Molecular Basis for Differential Anion Binding and Proton Coupling in the Cl–/H+ Exchanger ClC-ec1
By Tao Jiang, Wei Han, Merritt C. Maduke, and Emad Tajkhorshid.
Published in Journal of the American Chemical Society 2016 Mar 9;138(9):3066-75. PMID: 26880377. PMCID: 4898471. Link to publication page.
Projects: The Transport Cycle in Neurotransmitter Uptake Systems, Conformational Dynamics in the CLC Channel/Transporter Family . Core Facility: Computational Modeling.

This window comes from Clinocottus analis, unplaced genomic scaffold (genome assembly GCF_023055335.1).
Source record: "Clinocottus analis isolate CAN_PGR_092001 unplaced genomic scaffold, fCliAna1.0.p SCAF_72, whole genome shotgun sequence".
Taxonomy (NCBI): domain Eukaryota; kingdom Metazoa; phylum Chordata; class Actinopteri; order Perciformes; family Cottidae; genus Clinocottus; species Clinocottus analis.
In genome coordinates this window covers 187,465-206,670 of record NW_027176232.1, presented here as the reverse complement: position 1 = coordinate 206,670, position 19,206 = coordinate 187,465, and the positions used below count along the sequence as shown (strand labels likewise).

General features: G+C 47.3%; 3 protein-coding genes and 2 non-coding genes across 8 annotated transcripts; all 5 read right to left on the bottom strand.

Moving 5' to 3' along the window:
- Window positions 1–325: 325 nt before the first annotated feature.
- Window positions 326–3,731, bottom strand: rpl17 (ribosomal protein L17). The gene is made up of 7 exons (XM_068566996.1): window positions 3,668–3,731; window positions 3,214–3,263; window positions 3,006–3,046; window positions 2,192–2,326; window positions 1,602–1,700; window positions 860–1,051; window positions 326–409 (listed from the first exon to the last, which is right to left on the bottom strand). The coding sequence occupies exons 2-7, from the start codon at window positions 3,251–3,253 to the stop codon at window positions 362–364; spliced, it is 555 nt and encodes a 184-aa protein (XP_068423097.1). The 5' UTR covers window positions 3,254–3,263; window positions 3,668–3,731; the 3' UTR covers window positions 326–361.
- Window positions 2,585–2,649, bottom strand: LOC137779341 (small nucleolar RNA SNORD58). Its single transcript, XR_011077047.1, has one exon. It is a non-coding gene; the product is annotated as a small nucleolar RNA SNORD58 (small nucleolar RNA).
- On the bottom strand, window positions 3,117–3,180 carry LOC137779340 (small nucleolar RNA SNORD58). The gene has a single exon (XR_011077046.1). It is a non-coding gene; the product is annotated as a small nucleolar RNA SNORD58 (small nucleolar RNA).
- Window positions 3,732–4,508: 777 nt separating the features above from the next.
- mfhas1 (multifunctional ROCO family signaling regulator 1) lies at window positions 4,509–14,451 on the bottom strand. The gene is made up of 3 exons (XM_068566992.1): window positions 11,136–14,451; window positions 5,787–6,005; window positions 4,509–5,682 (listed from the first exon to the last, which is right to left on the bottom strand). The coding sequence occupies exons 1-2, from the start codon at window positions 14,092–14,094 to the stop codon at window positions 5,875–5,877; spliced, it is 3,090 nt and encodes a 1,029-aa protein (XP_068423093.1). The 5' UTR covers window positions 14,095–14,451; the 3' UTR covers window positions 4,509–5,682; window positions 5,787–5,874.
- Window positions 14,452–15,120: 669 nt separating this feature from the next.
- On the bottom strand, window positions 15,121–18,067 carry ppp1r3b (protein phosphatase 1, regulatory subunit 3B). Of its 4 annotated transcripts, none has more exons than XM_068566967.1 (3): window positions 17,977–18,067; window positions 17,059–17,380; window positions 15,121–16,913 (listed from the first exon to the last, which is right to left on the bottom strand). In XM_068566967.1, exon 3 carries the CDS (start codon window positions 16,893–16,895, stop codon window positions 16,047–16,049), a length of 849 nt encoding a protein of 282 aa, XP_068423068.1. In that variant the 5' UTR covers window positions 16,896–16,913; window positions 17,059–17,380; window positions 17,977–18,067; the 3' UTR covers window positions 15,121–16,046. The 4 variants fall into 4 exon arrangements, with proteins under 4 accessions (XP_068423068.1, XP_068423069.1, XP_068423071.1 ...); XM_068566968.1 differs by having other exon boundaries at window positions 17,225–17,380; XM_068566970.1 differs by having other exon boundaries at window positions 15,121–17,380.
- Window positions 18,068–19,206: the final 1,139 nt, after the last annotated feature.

Cl–/H+ transporters of the CLC superfamily form a ubiquitous class of membrane proteins that catalyze stoichiometrically coupled exchange of Cl– and H+ across biological membranes. CLC transporters exchange H+ for halides and certain polyatomic anions, but exclude cations, F–, and larger physiological anions, such as PO43– and SO42–. Despite comparable transport rates of different anions, the H+ coupling in CLC transporters varies significantly depending on the chemical nature of the transported anion. Although the molecular mechanism of exchange remains unknown, studies on bacterial ClC-ec1 transporter revealed that Cl– binding to the central anion-binding site (Scen) is crucial for the anion-coupled H+ transport. Here, we show that Cl–, F–, NO3–, and SCN– display distinct binding coordinations at the Scen site and are hydrated in different manners. Consistent with the observation of differential bindings, ClC-ec1 exhibits markedly variable ability to support the formation of the transient water wires, which are necessary to support the connection of the two H+ transfer sites (Gluin and Gluex), in the presence of different anions. While continuous water wires are frequently observed in the presence of physiologically transported Cl–, binding of F– or NO3– leads to the formation of pseudo-water-wires that are substantially different from the wires formed with Cl–. Binding of SCN–, however, eliminates the water wires altogether. These findings provide structural details of anion binding in ClC-ec1 and reveal a putative atomic-level mechanism for the decoupling of H+ transport to the transport of anions other than Cl–.